Certain general rules are commonly followed in scientific writing:
Readers interpret prose more easily when it flows smoothly, from background to rationale to conclusion. Don’t force the reader to figure out your logic – clearly state the rational. In addition, it is much easier on the reader if you explicitly state the logic behind any transitions from one idea to another.
Use standard abbreviations (hr, min, sec, etc) instead of writing complete words. Some common abbreviations that do not require definition are shown on the attached table. Define all other abbreviations the first time they are used, then subsequently use the abbreviation [e.g. Ampicillin resistant (AmpR)].
As a general rule, do not use an abbreviation unless a term is used at least three times in the manuscript. With two exceptions (the degree symbol and percent symbol), a space should be left between numbers and the accompanying unit. In general, abbreviations should not be written in the plural form (e.g. 1 ml or 5 ml, not mls).
Past, present, and future tense
Results described in your paper should be described in past tense (you’ve done these experiments, but your results are not yet accepted “facts”). Results from published papers should be described in the present tense (based upon the assumption that published results are “facts”). Only experiments that you plan to do in the future should be described in the future tense.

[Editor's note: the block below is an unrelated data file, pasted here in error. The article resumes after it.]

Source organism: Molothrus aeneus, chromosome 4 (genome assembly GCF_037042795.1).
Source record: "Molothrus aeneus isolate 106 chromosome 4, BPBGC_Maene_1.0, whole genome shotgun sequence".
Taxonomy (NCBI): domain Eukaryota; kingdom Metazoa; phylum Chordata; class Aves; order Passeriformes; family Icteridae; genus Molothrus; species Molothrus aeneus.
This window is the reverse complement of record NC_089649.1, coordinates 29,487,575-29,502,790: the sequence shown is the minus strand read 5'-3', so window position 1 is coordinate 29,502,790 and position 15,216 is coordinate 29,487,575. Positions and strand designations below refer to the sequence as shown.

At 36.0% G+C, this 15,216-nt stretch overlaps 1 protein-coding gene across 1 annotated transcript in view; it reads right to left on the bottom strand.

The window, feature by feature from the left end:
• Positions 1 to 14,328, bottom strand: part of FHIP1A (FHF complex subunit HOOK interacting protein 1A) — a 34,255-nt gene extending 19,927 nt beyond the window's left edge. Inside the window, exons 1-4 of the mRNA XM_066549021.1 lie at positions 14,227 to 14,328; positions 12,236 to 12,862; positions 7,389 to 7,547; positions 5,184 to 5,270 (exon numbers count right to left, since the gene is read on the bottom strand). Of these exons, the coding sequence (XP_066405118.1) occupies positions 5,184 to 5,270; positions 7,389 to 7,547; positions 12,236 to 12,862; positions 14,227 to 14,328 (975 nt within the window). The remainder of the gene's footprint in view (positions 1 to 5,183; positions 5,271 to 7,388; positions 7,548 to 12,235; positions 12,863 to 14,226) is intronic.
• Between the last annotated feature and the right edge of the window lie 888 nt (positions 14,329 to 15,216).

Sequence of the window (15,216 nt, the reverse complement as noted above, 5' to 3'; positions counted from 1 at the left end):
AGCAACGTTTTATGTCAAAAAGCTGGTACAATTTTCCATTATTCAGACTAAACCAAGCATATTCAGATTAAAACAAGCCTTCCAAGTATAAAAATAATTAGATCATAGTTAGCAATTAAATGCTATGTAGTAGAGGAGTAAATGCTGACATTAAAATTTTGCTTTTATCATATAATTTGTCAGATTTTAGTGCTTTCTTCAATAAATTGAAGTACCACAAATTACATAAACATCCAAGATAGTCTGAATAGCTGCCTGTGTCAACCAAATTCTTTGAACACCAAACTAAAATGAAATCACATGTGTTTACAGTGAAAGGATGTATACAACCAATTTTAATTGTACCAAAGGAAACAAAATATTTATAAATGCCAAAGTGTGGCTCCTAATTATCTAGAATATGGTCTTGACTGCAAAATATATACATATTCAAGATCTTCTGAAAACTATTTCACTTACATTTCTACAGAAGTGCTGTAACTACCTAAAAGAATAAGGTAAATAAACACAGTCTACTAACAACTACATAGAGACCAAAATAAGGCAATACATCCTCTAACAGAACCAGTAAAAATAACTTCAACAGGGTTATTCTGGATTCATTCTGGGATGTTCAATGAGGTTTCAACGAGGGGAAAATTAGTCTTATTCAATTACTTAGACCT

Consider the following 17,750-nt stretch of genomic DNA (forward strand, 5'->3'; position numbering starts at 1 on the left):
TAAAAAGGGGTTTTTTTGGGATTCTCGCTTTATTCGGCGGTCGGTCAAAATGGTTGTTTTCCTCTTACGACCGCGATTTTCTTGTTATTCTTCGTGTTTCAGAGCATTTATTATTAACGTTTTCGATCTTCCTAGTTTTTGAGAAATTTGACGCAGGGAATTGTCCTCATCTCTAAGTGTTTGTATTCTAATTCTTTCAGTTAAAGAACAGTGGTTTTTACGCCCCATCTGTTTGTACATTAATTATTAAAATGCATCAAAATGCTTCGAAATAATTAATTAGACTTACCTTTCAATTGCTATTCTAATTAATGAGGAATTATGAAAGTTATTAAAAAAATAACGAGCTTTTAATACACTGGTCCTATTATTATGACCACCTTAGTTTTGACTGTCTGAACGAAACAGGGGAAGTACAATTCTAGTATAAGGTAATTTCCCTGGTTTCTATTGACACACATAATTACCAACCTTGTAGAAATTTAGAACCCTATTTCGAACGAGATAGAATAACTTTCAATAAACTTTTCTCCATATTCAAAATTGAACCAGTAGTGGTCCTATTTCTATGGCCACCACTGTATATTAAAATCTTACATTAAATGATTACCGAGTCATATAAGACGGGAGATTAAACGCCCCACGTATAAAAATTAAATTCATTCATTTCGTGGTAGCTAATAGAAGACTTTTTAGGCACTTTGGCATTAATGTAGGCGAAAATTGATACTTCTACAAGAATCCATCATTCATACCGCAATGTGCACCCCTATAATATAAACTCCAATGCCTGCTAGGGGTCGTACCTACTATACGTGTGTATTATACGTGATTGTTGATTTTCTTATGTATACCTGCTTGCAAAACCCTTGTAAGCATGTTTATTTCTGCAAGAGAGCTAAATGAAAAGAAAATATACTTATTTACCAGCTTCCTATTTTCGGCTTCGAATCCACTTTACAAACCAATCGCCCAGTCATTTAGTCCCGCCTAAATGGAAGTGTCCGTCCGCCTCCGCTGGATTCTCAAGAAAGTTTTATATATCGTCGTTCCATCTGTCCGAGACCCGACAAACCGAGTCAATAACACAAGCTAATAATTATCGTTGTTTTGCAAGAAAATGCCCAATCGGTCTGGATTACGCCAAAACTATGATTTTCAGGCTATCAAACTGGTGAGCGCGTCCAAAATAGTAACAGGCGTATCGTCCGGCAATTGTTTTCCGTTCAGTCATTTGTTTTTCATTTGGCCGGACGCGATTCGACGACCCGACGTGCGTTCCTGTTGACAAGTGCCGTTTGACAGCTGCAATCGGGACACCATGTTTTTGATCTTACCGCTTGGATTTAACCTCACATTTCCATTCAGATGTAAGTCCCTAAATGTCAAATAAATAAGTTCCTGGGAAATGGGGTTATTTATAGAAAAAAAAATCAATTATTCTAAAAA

Third vs first person
It is OK to use first person in scientific writing, but it should be used sparingly – reserve the use of first person for things that you want to emphasize that “you” uniquely did (i.e. not things that many others have done as well). Most text should be written in the third person to avoid sounding like an autobiographical account penned by a narcissistic author. However, it is better to say “It is possible to ..” than to say “One could …”. Writing that uses the impersonal pronoun “one” often seems noncommittal and dry.
In addition, inanimate objects (like genes, proteins, etc) should be described in third person, not with anthropomorphic or possessive terms (e.g., instead of saying “its att site”, say “the chromosomal att site”).
Avoid using phrases that do not contribute to understanding. For example, the following phrases could be shortened (or completely deleted) without altering the meaning of a sentence: “the fact that …” (delete); “In order to …” (shorten to simply “To …”). Likewise, the title of a table of results does not benefit from the preface “Results of …”. In short, don’t use more words than you need to make your point.
If several expressions modify the same word, they should be arranged so that it is explicit which word they modify. It is common to use a pronoun such as “it” or “they” to refer to a concept from the previous sentence. This is OK as long as there is only one concept that “it” or “they” means.
However, if there are more than one concepts it is easy for the reader to get confused about what the pronoun is meant to specify (even if you know which one you mean). It is better to error on the side of redundancy by repeating the concept in subsequent sentences, than to take the chance of confusing the reader. Don’t make the reader guess what you mean.
Avoid double parentheses. For example, “Three gene products catalyze reactions in the pathway for proline biosynthesis (Figure 1) (3)” could be reworded to say “Figure 1 shows the three reactions of the pathway for proline biosynthesis (3).”